If you like solving logic riddles you probably know its quite a bit tougher if you don't actually know if there is a solution. It's a matter of not knowing when to quit. Since I hate quiting but I wouldn't want to spend eternity trying to solve an unsolvable problem either, I never try to solve any problem without a known solution. Unless, of course I had to solve a problem as part of the goals I was tring to achieve, (and still trying)

Therefore, I've listed all the sources that should provide the answer. You can treat them as more hints if you like, though reading just the first one is a major spoiler so you may want to wait till you've tried to solve the problem. It's probably one of the tougher problems I've solved but theres really not much to the answer either. logic is both strange and ficle. The more effort you put into it the more elegant and transparent a solution becomes. Eventually you realize that It's kind of like having all the right skills, knowledge, and experience all at the same time. Eventually the last piece falls into place and you just get hit with an epiphany. It's just like poker, when you suddenly get a strong hunch, which never seems to fail. Thats when all the right experiences, all the right skills, and all the right knowledge are collected together. Missing a single piece could leave you without a solution. or skills may take you part of the way filling in some of the gaps. But inevitibly it seems to always fall on having the last piece, once you have everything, then the solution just hits you seemingly out of nowhere and you just know the solution.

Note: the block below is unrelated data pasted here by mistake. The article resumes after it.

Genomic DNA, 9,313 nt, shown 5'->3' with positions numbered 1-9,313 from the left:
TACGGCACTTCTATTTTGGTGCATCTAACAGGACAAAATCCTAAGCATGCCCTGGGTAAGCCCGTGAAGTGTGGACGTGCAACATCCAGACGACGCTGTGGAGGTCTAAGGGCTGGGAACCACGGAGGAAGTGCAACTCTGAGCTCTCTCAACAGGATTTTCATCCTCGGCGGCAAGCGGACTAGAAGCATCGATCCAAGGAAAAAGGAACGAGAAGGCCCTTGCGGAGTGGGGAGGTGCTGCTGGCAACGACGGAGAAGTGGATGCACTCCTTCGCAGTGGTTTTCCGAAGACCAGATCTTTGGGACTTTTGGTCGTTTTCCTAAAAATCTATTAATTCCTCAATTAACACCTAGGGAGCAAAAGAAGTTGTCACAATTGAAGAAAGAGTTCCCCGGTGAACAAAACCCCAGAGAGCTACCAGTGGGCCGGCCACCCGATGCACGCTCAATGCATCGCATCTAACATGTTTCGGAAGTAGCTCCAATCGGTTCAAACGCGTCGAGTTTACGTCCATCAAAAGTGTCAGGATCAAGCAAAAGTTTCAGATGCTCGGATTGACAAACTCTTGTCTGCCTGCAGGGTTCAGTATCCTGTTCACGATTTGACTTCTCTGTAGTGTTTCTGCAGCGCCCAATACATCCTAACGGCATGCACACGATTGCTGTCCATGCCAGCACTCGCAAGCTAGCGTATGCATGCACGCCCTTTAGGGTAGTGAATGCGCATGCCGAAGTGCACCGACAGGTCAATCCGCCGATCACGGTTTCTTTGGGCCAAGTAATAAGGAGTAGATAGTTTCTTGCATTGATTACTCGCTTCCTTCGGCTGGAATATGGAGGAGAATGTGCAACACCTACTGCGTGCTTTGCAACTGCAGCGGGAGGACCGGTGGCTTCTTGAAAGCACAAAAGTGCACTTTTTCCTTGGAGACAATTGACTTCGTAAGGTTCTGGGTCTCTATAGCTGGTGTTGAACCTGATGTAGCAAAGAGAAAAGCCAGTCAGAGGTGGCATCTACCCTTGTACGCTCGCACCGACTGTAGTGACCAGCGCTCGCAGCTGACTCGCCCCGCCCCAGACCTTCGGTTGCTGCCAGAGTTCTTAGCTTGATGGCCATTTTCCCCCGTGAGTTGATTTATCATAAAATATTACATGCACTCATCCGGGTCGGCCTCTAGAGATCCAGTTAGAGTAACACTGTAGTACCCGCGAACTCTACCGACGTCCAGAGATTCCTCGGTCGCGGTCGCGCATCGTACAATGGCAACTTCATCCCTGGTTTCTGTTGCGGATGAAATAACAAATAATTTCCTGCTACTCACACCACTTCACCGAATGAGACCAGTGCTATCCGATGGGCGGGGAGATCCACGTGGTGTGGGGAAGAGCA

Problem solving is probably my greatest gift, and fmortune really does follow the prepaired, but theire's also a certain element of luck to it as well, and you may anlready have everything you need to solve the problem, despite no one solving it for a very long time, which is a lot like poker. So while fortune definitely does follow the prepaired, I can definitely also say, you just never know until you try, and just like anything else, the more you try the better you get at trying.

- Mental Poker (note the connection to the origional problem I was trying to solve.)
- Three Pass Protocol (written by the same authors of Mental Poker)